A Thousand Splendid Suns

Anyone who read and came to identify with “The Kite Runner”, Hosseini’s first, should be more than satisfied with this follow-up. Hosseini excels at telling a certain kind of story, in which events like violence, misery and abuse that may seem unbearable are made readable. Fueled by the same amazing instinct for captivating storytelling that made “The Kite Runner” a beloved classic, “A Thousand Splendid Suns” is at once an incredible chronicle of thirty years of Afghan history and a deeply moving story of family, friendships and beyond.

Hosseini doesn’t emphasize the horrors his characters live through, but something about his direct, explanatory style and the sense that you are moving towards a redemptive ending makes the whole narrative, for all its tragedies, slip down rather easily. His style is deceptively simple and clear, the characters drawn deftly and swiftly, his themes elemental and huge.

Hosseini tells the stories of Laila and Mariam, first individually and then about their lives together, living through nightmares unimaginable to most people. Both have loves in their life and both are torn apart from those loves. Both have severe tragedy in their lives, yet continue as strong human beings. Their friendship is amazing and the story evokes extreme emotions more than once.

Born a generation apart and with very different ideas about love and family, Mariam and Laila are two women brought jarringly together by war, by loss and by fate. As they endure the ever escalating dangers around them- in their home as well as in the streets of Kabul- they come to form a bond that makes them both sisters as well as mother-daughter to each other, and that will ultimately alter the course not just of their own lives, but of the next generation. With heart-wrenching power and suspense, Hosseini shows how a woman’s love for her family can move her to shocking and heroic acts of self-sacrifice, and that in the end it is love, or even the memory of love, that is often the key to survival.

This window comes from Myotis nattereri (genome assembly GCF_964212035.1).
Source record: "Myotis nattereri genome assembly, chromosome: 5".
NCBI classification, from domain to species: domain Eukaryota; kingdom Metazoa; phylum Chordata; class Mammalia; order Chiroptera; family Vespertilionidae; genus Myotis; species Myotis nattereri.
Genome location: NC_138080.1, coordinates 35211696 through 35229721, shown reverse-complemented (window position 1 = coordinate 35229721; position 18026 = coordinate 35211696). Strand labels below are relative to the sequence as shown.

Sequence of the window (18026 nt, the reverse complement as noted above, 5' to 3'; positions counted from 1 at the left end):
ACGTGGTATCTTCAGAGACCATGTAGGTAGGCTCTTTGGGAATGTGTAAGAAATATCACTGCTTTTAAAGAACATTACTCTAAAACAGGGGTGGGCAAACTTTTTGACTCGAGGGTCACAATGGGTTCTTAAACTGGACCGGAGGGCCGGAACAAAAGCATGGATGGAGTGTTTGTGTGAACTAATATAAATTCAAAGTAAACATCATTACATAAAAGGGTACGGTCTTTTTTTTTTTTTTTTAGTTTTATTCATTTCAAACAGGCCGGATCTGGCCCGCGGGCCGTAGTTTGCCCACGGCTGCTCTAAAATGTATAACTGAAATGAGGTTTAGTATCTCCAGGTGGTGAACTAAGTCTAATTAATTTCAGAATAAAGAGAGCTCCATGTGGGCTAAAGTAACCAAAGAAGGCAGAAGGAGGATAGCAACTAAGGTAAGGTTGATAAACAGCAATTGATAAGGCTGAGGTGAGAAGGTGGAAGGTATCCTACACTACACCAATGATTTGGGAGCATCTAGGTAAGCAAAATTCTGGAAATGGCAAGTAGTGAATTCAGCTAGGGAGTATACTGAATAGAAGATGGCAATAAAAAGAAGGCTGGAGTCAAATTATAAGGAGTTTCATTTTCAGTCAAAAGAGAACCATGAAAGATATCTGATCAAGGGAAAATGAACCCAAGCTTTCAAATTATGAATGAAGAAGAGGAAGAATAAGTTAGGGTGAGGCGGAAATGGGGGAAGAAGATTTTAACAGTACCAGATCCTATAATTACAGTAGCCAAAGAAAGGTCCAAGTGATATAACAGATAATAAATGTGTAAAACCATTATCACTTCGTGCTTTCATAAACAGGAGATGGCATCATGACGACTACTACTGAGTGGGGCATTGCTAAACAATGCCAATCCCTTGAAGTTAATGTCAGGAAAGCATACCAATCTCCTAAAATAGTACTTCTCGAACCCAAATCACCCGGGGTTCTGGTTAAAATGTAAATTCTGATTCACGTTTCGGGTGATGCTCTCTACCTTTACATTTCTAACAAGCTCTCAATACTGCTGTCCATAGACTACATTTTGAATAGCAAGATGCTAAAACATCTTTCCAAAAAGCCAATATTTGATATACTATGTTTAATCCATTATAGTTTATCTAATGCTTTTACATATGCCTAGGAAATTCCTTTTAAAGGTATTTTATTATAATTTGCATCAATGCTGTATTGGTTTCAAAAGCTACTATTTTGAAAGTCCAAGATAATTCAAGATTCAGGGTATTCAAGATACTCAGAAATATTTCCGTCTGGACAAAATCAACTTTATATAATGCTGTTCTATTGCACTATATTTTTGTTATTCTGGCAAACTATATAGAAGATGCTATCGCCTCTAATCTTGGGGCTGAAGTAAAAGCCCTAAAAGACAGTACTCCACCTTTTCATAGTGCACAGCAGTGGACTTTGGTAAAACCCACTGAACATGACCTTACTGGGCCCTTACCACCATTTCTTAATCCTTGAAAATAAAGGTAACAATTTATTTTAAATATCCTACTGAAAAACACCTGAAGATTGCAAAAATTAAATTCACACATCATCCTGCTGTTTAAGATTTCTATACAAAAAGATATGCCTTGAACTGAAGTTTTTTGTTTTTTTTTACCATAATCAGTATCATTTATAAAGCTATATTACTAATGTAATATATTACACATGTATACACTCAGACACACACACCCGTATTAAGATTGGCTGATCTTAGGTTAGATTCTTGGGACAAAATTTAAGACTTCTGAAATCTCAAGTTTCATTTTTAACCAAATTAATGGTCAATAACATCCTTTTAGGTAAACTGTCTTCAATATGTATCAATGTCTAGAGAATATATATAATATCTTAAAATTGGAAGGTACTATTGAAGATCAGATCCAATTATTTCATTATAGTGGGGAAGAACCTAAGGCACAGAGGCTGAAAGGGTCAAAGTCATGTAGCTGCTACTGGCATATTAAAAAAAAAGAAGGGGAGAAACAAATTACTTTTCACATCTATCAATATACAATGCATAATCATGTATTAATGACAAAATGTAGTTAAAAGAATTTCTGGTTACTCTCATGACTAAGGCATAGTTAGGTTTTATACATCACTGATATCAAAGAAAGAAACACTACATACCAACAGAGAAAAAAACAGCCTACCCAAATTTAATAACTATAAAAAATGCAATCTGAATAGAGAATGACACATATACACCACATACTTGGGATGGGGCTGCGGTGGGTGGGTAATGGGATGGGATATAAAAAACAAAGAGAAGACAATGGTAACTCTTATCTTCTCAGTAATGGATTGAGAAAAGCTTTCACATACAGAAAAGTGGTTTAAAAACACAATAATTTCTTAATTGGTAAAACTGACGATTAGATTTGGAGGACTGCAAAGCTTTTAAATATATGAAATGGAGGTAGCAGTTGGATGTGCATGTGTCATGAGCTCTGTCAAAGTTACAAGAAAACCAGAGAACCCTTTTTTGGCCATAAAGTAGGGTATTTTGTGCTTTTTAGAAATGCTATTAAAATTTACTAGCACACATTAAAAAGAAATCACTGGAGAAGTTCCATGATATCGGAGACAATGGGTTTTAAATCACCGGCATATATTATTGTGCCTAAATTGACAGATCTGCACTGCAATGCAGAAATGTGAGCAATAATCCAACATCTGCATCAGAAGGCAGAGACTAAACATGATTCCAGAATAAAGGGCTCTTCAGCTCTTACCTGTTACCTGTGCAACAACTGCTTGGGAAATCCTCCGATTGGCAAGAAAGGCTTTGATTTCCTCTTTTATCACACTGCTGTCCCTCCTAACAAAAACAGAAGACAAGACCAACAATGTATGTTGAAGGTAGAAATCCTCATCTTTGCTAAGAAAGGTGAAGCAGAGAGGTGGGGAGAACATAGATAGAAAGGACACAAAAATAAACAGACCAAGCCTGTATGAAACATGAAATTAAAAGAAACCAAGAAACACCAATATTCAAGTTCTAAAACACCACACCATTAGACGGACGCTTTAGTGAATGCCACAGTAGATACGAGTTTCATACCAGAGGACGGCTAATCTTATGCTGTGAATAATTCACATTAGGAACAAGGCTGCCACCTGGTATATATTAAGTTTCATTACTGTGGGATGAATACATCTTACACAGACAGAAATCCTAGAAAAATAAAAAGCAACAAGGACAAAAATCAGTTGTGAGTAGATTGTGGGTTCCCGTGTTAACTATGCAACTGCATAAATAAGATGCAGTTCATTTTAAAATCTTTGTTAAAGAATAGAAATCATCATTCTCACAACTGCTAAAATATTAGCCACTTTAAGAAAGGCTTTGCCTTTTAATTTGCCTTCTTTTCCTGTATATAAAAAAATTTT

Miriam and Laila are a literary microcosm of the bleak, poor existences that Afghan women in Kabul have lived for the past half century. Afghanistan, once a proud civilization, is now in a post-apocalyptic dark age, a brutal, Orwellian nightmare where progress is dead and feudalism reigns. The ground is symbolically dry and dusty, the economy lean, and the common people are fearfully creeping along in the shadows of the bigger players.

But the book also speaks of beautiful things such as true love, vibrant nature, eternal hope and promises kept. Laila develops profound and lasting love for her childhood friend, Tariq, a confidant, first lover and the secret father of her child. The natural world is a refuge, a sanctuary with places of growth, silences and redemption. Every character has a hope of a better life, a dream of another time or place. Old promises are fulfilled.

This severe story is a potent reminder that if people accept injustices forced onto one segment of their society, they run the risk of imploding and accommodating abuse of the whole population.
A haunting, heartbreaking, compelling story of an unforgiving time, an unlikely friendship, and an indestructible love!

Abhimanyu Gahlaut